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Fine tuning CSVs for fast ingestion

Intermediate

If you format your CSVs in the proper way, the ingestion speed can be up to 10x faster. This will let you import data faster, or ingest much more data in the same time. In this guide, we'll show you some small changes that you can make to format your CSVs in the optimal way, so that the import process is as fast as possible.

How our ingestion backend process works

It has two different phases,

  1. In the first one, it tries to import your CSV files in blocks (of 32MB, for example), assuming that the format is valid.
  2. If that fails and a block can't be processed (because the types don't match, or some lines don't have the right amount of fields), we pro-process the block line-by-line trying to solve those problems. The lines that can't be imported are sent to the Quarantine Data Source.

The first phase is much more performant (between 5x and 10x). It requires the CSV file to be formatted according to the RFC 4180 standard, and if it's not, the file is processed in the second way.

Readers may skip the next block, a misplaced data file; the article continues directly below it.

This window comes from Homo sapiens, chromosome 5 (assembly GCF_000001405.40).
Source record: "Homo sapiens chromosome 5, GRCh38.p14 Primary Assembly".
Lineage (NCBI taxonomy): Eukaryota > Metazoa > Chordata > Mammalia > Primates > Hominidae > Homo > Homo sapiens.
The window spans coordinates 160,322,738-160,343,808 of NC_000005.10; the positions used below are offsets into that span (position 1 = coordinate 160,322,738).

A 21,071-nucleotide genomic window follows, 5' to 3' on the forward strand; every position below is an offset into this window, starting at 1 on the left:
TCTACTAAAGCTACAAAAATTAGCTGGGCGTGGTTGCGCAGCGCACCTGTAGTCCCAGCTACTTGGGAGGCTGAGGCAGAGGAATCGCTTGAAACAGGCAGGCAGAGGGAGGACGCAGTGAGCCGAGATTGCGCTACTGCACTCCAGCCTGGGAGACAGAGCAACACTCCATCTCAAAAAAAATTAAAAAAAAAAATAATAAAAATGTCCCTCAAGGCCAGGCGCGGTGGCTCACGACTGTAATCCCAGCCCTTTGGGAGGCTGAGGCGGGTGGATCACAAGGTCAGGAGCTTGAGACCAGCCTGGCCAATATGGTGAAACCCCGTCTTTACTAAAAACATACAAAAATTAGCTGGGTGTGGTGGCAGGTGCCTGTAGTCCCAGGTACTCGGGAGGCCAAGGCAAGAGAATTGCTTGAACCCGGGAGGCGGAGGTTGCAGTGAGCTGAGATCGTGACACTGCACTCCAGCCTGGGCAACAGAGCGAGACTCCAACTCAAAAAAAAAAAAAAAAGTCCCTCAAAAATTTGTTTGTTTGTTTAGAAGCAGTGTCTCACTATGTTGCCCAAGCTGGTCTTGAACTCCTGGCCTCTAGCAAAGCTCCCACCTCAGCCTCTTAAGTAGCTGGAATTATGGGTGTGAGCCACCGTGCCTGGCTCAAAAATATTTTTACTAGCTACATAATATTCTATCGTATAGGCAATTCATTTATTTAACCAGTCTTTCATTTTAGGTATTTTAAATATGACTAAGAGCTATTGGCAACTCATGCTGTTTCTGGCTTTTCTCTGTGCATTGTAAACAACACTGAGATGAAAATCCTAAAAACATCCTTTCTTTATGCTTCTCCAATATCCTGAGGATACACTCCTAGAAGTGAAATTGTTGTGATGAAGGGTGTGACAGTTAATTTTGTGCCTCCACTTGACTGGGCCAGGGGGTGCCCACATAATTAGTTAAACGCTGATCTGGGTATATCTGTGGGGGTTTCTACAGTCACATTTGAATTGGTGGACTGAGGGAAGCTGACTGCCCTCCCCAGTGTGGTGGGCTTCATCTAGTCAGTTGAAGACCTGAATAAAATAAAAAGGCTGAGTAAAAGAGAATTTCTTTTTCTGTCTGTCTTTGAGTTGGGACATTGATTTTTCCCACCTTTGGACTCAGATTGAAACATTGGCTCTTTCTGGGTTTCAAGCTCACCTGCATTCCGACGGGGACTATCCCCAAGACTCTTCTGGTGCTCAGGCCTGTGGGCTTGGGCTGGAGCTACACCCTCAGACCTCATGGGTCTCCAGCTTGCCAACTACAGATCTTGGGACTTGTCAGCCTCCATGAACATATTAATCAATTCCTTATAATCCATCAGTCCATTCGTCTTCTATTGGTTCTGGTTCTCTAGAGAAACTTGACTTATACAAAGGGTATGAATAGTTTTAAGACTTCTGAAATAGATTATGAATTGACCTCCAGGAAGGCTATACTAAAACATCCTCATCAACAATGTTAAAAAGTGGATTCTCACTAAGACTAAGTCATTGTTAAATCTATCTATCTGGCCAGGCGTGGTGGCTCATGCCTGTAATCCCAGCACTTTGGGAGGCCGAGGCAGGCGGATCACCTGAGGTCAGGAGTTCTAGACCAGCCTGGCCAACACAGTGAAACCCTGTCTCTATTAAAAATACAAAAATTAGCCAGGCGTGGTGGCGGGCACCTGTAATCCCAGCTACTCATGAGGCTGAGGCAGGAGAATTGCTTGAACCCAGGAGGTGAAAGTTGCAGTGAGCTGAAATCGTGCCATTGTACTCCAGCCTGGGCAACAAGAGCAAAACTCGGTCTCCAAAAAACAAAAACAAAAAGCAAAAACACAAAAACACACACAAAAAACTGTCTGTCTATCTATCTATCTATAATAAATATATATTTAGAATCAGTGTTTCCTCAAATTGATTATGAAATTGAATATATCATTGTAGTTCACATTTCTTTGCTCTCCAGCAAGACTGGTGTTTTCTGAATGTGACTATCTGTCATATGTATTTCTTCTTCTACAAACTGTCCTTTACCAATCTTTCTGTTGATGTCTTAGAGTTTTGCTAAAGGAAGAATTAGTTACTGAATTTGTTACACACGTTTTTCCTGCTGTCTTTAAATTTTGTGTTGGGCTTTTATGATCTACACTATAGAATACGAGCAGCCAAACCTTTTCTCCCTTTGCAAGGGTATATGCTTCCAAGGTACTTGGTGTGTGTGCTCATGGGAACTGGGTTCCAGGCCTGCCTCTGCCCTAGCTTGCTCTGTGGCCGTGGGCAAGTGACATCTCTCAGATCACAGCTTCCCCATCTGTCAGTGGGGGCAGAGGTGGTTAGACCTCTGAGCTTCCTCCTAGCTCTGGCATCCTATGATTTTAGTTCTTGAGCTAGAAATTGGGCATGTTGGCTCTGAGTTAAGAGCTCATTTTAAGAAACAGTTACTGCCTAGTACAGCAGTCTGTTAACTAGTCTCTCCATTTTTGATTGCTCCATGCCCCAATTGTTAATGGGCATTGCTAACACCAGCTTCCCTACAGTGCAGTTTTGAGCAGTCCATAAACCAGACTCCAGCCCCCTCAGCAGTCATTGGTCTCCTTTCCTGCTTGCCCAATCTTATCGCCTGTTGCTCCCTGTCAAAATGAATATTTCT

How to format your CSVs so that ingestions are fast

Use the right escape character

You should not use the backslash (``\``) as an escape character, and use two double quotes (``""``) instead. So, for example, instead of formatting JSON fields like this:

you'd use two double quotes instead, like this:

Enclose multi-line strings in double quotes

You should also enclose multi-line string values in double quotes (``"``) to comply with the RFC 4180 standard.

So if you have a string field that can contain line breaks, like this:

you should format it like this instead:

Other performance tips

These will also make your imports faster

  1. Do not add a header row to the CSV
  2. Format ``DateTime`` columns like ``YYYY-MM-DD HH:MM:SS`` and ``Date`` columns like ``YYYY-MM-DD``
  3. Send CSVs that are sorted by the same sorting keys as the destination Data Source
  4. Send the encoding in the ``chartset`` part of the ``content-type`` header, if it's different to UTF-8, or use UTF-8. It should look like this: ``Content-Type: text/html; charset=utf-8``
  5. If you use a different line-break character, set it in the ``dialect_new_line`` query string parameter of the URL

A ~100MB file that doesn't follow these guidelines will take 11-12 seconds to be ingested to Tinybird, whereas if you format it according to these tips, it would be ingested in only about 1-2 seconds.

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